Don’t be fooled by the name: dark data is all too transparent – to evil actors, that is.
Dark data is information that a corporation retains but no longer requires. It is often surprising to see how much data is stashed away in the computer systems of companies- on laptops, file servers, and cell phones.
Moreover, it includes everything from ex-employee files to out-of-date customer information, phone numbers, and email addresses. As well as some systems contain credit card details, SSNs, healthcare records, and even old surveillance recordings.
Furthermore, businesses frequently ignore this information as if it were old boxes in the attic, something to be dealt with “someday”. Dark data is incredibly important to cybercriminals, who will go to tremendous efforts to obtain it for harmful objectives. They might sell it, use it to commit financial fraud, or even blackmail you. However, if they do, your organization might suffer significant brand harm and perhaps face legal liabilities.
Moreover, There is evidence that corporations are becoming aware of the risks. According to DFIN’s latest report, approximately 70% of industry leaders polled believe that retaining specific information poses more danger than benefit to the organization. Nevertheless, according to 53% of combined IT and C-Level respondents, dark data is a highly important issue.
Business executives must identify dark data and choose if it should be stored, protected, or purged. Here are a few pointers:
Bringing your data to light is the greatest method to understand what you have and how it should be protected. In addition, select software that searches the dark corners of your organization for and surfaces dark data. As a preventive step use managed database services to properly store your data.
Phishing is getting increasingly common, to the point that services are now available that allow scammers to effortlessly target and abuse audiences. Similarly, 52% of our survey respondents reported a rise in phishing events, which were also the most prevalent type of possible breach. Be certain that your most sensitive information is adequately protected, and redacted to prevent it from entering the hands of the wrong people. Moreover, make sure to use secure email services to prevent phishing attempts.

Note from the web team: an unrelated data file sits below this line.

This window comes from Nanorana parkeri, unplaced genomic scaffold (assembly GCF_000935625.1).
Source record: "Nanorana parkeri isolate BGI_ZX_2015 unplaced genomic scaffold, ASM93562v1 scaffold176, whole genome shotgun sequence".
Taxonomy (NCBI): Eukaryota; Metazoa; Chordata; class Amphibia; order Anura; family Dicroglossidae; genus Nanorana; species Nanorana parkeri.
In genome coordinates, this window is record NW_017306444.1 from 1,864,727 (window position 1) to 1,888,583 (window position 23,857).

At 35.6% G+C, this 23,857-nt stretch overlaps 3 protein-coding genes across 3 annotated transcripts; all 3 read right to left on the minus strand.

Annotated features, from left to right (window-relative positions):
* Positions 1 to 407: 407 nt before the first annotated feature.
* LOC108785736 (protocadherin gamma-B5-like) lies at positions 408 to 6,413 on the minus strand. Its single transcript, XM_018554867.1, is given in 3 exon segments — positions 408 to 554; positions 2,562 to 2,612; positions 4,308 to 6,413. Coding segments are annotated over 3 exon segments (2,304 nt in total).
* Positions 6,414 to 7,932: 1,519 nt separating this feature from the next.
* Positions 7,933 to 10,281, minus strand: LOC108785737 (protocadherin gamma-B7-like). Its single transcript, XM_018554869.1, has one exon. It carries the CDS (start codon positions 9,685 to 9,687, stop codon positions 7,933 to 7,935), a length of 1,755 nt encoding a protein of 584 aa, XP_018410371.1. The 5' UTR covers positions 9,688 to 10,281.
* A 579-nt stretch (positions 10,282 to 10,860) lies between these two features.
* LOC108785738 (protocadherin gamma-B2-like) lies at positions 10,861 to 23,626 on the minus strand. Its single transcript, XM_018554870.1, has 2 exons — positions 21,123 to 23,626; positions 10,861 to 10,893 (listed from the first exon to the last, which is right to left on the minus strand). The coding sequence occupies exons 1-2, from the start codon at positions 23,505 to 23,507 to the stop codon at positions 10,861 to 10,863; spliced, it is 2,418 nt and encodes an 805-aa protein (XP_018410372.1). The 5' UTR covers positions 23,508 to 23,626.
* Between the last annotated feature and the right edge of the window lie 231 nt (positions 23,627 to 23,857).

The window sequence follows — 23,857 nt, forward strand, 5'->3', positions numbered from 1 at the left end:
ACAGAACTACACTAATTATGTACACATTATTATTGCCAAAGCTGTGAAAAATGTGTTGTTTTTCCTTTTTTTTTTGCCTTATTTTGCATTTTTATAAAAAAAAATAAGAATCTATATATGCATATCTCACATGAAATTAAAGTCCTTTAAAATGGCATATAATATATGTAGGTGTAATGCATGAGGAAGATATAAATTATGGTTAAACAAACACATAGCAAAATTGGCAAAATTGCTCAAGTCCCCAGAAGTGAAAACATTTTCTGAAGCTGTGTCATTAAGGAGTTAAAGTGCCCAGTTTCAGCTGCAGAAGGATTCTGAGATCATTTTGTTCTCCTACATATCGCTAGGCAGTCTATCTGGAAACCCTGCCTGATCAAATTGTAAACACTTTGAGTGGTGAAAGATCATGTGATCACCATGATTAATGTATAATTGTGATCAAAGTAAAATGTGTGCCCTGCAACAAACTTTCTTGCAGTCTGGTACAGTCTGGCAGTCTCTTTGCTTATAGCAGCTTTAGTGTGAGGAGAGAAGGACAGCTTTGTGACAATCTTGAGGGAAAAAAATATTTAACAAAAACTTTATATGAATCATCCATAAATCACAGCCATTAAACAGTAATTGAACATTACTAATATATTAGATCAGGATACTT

Before disposing of or giving outdated gear and gadgets, make certain that they have been thoroughly cleaned of all corporate information. Learn about Safe IT Asset Disposal practices and choose a suitable partner to manage this for your business.
Strengthen protection around critical information, such as Social Security numbers and credit card data, and make it only available to selected high-level personnel. This reduces the likelihood of such dark data being intentionally or unintentionally leaked.
Data privacy standards are tightening everywhere you do business, and noncompliance can result in multi-million-dollar fines. Safeguard your assets by increasing corporate knowledge and investing in software that automatically redacts personally identifiable information (PII) and other sensitive data.
Cybersecurity software can supplement your organization’s security team. Select a software vendor who understands and can meet, if not surpass, your cybersecurity requirements.
Cyber-attacks are on the rise for a good reason: they are extremely profitable for the crooks who carry them out. We anticipate that these malicious actors will progressively target dark data in the next months and years. Your business can avoid being a victim if you take the necessary precautions today.